children and to local residents who use the one-lane gravel Felta Creek Road to get in and out

of their homes.”

The National Marine Fisheries Service, recognizing the need to protect this watershed,

recommended a more selective approach to limit erosion and preserve more of the forest

canopy. In a public meeting on Thursday June 15, 2017, it was noted that one of NMFS’s

primary recommendations made it into the final plan. Anthony Lukacic, the CalFire official in

charge of recommending the proposed timber harvest plan for approval, said he considered but

rejected others, deciding that CalFire’s Forest Practice Rules would suffice if adequately


According to Russian Riverkeeper, the stakes couldn’t be higher. “Losing one of the single best

juvenile Coho salmon habitats on Felta Creek that get baby Coho through the hot summer

months would be a massive blow,” says Don McEnhill, the group’s president.

Community members and county officials are also alarmed by the scope of the proposed

hauling operation. The landowner claims an easement to use Felta Creek Road, a private onelane

gravel road that winds immediately adjacent to Felta Creek. Four full-time families reside

there amidst some grape cultivation. The use and maintenance of this rural road have been

sufficient to balance light traffic and the health of the fishery. But Felta Creek Road has never

been used for hauling of the proposed scale of this timber operation.

The plan does not disclose or limit the number of logging trucks or the time of day that logging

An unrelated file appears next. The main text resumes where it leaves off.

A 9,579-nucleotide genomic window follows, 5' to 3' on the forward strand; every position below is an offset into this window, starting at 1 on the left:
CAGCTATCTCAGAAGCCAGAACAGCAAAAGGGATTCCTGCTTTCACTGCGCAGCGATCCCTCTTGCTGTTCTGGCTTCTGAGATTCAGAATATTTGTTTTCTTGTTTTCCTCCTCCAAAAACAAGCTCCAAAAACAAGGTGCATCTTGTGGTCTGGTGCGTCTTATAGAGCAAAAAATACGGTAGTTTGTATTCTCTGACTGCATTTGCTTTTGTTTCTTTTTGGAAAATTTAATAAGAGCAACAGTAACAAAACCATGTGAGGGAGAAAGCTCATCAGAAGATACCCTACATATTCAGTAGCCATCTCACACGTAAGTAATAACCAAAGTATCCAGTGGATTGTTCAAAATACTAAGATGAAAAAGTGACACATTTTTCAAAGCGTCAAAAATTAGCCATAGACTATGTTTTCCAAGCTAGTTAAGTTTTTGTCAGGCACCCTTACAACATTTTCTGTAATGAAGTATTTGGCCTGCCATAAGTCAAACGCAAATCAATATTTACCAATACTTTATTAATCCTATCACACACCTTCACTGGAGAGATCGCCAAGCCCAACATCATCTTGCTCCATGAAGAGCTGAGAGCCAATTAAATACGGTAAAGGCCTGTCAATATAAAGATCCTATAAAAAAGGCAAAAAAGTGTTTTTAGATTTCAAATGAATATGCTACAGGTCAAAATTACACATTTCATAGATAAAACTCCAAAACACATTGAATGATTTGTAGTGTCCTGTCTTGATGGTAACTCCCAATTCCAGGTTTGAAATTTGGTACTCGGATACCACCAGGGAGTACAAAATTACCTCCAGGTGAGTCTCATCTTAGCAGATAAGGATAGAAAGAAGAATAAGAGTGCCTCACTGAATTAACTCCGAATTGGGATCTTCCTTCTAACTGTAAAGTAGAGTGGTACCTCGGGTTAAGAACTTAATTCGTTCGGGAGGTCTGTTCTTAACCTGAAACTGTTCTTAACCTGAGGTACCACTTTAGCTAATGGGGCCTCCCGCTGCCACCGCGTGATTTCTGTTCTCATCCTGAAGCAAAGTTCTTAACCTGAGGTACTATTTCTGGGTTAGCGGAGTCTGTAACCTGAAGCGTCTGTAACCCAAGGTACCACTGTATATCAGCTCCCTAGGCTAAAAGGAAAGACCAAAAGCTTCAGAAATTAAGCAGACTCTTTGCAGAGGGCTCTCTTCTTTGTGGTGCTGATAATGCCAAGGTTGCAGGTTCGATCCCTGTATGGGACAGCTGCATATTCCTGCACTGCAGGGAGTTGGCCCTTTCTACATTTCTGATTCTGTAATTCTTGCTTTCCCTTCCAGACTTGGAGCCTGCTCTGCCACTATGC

trucks will use Felta Creek Road. There are sharp turns around big trees, few turnouts, waterfall

crossings and seeps, a mile-plus section of road susceptible to sedimentation of the creek. At

the bottom is West Side School, with over 170 students, some who walk down Felta Creek

Road to attend classes. Most students and families commute via Felta Road, a publicly

maintained county road where school traffic is already congested.

No traffic impact or safety studies of the hauling operation were completed as part of the timber

harvest plan. At the June 15 public meeting, CalFire’s Lukacic asserted that the hauling

operation was a civil matter. A licensed structural engineer requested that a lower wooden

bridge be inspected to assess its structural integrity. And numerous concerns about

sedimentation of the creek as well as fire and public safety issues have all been filed during the

public comment period, set to close on Monday, June 26.

What could all this mean for the one of last recognized refuges for wild Coho salmon in the

entire Russian River watershed? One local timber operator who reviewed the plan predicted:

“this is going to be ugly.”

One official at the CalFire meeting, expressed her agency’s concern about the THP applicant’s

record: a cleanup and abatement order with the Regional Water Quality Control Board in 2002,

as well as previous CalFire violations.

The 160-acre TPZ-zoned property also happens to be for sale. This means a buyer, or coalition

of buyers, could potentially prevent logging in this critical watershed.

“There has to be a better way,” says Felta Creek Road resident Dan Imhoff. “Deforesting the

hills around one of Sonoma County’s finest creeks makes no sense.” Imhoff and his wife,

Quincey Tompkins Imhoff, helped organize “Friends of Felta Creek” to advocate for the health

and protection of the watershed and surrounding community.


Documents related to the plan can be accessed at

Public Comments can be submitted until June 26 at

Tax exempt donations can be made to Forest Unlimited for the “Friends of Felta Creek.”

Contact 707.303.6091 for more information.